Welcome to another ongoing series on Our Modern Plagues: Better Know a Fix. It is the sister series to Better Know a Plague, which I introduced last week. The “fix” posts will explore the ways we use science and technology to thwart various modern plagues. Sometimes, I’ll line the posts up to match a specific plague I’ve already written about. Other times, that won’t be possible because there is no fix.
Fix is a funny word. To fix is to put something in order, or to make it more stable or permanent. Solving a problem fixes; it mends or repairs. But you can also be in a fix, which is akin to being in a quandary or a tight spot or hot water or any other such cliché.
Our first example is DDT, more formally dichloro-diphenyl-trichloroethane, which is widely credited with knocking down last week’s subject, the bed bug, after World War II.
DDT was the first modern synthetic pesticide. Paul Herman Müller, a Swiss chemist, discovered its insecticidal properties in 1939 after spending several years spritzing a glass box full of blue bottle flies with hundreds of chemicals. He was looking for a new insecticide with residual powers, which means that an insect that walked over or alit upon a treated surface would die. DDT worked so well that even after Müller washed his equipment, the chemical clung to the glass and continued to kill. Eventually, he had to dismantle the glass box, sanitize it, and air it out for a month to make it usable in new tests.
Müller’s main target was the Colorado potato beetle, an invasive species eating up crops on Swiss farms. His compound worked against this beetle. It also worked on houseflies and gnats. And since DDT’s discovery coincided with WWII, it wasn’t long before Allied forces were using it to control blood-sucking insect vectors, most famously malaria-carrying mosquitoes and typhus-carrying lice. Thanks in part to DDT, WWII was the first major engagement where fewer American troops died from disease than from weapons. Müller was subsequently awarded the Nobel Prize in Physiology or Medicine in 1948.
After the war, chemical companies offered DDT commercially, and soon we had DDT sprays, paints, wallpapers, dog powders, and more. DDT was on farmland and lawns, in orchards and homes.
To say we were overzealous with DDT is an understatment, and ultimately it caused long list of environmental and health problems, which you can read all about in Rachel Carson’s _Silent Spring _(although in retrospect, DDT was a relatively safe pesticide–its problems stemmed mostly from overuse). By 1972, the newly formed Environmental Protection Agency banned the use of DDT in the US, although we continued to manufacture and export it until 1982. The last American DDT plant, just outside of Los Angeles, is now a Superfund site.
Before its ban, the pesticide’s success was partly due to its novelty. Insects had never experienced such an assassin. Our previoulsy pesticides were mostly poisonous botanicals, or elements such as arsenic and mercury. None killed insects with such a pointed attack. DDT’s longevity was also an asset: it stayed on surfaces far longer than its predecessors, so was guaranteed to zap insects for a longer period of time.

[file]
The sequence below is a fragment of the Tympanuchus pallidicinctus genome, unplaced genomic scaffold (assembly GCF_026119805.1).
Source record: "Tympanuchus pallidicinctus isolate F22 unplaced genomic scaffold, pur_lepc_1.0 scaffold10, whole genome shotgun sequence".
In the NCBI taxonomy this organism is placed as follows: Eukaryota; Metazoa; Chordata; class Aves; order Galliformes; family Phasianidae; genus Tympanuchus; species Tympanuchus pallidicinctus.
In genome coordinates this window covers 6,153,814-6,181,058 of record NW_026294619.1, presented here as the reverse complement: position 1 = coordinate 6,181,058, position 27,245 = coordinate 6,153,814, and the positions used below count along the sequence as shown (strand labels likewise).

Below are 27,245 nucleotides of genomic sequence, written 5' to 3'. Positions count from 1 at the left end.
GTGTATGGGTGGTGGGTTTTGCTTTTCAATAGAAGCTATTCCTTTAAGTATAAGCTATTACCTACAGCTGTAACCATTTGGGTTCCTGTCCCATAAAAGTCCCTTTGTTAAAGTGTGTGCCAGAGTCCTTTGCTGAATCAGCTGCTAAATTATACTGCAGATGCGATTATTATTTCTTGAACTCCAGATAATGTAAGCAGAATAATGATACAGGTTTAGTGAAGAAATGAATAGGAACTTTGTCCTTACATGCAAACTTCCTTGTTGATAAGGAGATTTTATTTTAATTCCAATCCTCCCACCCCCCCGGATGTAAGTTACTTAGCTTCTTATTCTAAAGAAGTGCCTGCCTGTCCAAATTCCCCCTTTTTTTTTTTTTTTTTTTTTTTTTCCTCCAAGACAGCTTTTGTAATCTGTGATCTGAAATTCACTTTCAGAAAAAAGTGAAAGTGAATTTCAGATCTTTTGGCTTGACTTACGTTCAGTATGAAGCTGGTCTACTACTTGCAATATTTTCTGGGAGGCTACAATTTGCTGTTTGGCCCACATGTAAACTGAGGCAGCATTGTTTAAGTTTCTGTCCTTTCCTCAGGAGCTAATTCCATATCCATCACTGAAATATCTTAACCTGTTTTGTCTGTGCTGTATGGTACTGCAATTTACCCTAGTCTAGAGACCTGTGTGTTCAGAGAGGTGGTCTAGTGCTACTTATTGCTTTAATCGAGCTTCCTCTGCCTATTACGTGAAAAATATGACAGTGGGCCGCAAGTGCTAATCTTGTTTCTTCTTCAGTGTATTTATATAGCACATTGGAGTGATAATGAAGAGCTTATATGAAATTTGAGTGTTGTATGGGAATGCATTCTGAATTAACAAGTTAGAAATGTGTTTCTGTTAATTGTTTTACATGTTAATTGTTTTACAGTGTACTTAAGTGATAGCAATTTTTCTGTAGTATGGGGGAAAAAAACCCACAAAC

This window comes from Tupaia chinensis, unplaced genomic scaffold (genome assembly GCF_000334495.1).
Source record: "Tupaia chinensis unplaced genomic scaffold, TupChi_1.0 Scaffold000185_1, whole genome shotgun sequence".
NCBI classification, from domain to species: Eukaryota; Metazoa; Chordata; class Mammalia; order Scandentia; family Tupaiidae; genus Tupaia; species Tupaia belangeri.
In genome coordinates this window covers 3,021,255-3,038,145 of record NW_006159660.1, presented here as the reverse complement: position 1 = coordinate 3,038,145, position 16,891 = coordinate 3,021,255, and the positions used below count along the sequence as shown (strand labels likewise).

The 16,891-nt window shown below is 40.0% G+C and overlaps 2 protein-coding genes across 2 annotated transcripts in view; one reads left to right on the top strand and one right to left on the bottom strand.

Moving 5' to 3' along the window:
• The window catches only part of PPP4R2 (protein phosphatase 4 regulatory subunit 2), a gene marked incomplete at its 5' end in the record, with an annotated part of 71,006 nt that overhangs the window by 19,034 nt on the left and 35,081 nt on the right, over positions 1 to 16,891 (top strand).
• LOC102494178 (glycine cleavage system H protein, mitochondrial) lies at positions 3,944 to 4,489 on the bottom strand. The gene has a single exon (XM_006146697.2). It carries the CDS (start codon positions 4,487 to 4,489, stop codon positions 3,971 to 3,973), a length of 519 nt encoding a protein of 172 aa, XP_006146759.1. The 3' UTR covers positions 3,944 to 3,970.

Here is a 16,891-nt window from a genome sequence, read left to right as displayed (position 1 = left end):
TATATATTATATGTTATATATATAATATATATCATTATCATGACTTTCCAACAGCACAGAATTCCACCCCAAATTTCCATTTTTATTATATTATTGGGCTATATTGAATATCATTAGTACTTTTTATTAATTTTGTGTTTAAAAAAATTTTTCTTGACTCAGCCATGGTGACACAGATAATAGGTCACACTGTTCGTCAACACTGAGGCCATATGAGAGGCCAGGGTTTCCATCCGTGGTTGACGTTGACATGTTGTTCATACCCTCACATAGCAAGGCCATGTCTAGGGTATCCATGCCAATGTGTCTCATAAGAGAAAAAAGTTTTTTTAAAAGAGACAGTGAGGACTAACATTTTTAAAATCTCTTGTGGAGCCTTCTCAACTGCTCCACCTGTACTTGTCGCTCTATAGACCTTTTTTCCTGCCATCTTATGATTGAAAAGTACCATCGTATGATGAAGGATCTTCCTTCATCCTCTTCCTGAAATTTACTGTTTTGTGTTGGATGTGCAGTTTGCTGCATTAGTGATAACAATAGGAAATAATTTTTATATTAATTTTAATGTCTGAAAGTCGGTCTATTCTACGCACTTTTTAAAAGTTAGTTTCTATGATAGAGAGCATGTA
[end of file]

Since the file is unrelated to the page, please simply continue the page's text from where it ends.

How DDT works within an insect isn’t known for certain, but the best explanation is that it messes with proteins in the nervous system called sodium channels. These are the gates that open and close to let charged salts called sodium ions pass from one nerve cell to the other, and they are key to relaying the messages that zip through an organism’s body and allow it to move and to think. DDT basically holds the gate open so nerve signals can’t stop when they’re supposed to, which leads an insect to tremor to its death.
The thing about insects is that they exist in droves and they are very, very prolific. Some are apt to have genetic mutations that let them dodge a pesticide—perhaps one that changes the shape of the ion channel, for example, preventing DDT’s deadly grasp. Genetic mutations flow quickly through generations of insects, and thus those naturally resistant will beget more resistant insects, which will do the same, ad infinitum.
A major example for DDT resistance involves a mutation dubbed kdr, or knock-down resistance, named for the fact that such mutant insects are difficult or impossible to knock down. Bed bugs started showing resistance within a few years of DDT’s widespread use, as did a long list of other insects including lice, mosquitoes, houseflies, fruit flies, and cockroaches.
Environmental impact aside, DDT’s other unintended legacy is that it functions much in the same way as a modern class of pesticides called pyrethroids. Nearly every over-the-counter insecticide in your cabinet contains a pyrethroid, as do professional-grade sprays, topical lice and scabies creams, and pesticide-impregnated clothes and bedding. The genetic mutations that made bed bugs and other insects resistant to DDT are the same that have made them resistant to pyrethroids, which has contributed to the massive bed bug resurgence we experience today.
Paul Herman Müller biography, Nobel Prize website
DDT – A Brief History and Status, EPA website
Nobel Lectures in Physiology or Medicine: 1942-1962_,_ World Scientific Publishing Co.
DDT and the American Century, David Kinkela
Widespread distribution of knockdown resistance mutations in the bed bug, Cimex lectularius (Hemiptera: Cimicidae), populations in the United States, Zhu et al, Archives of Insect Physiology and Biochemistry, 2010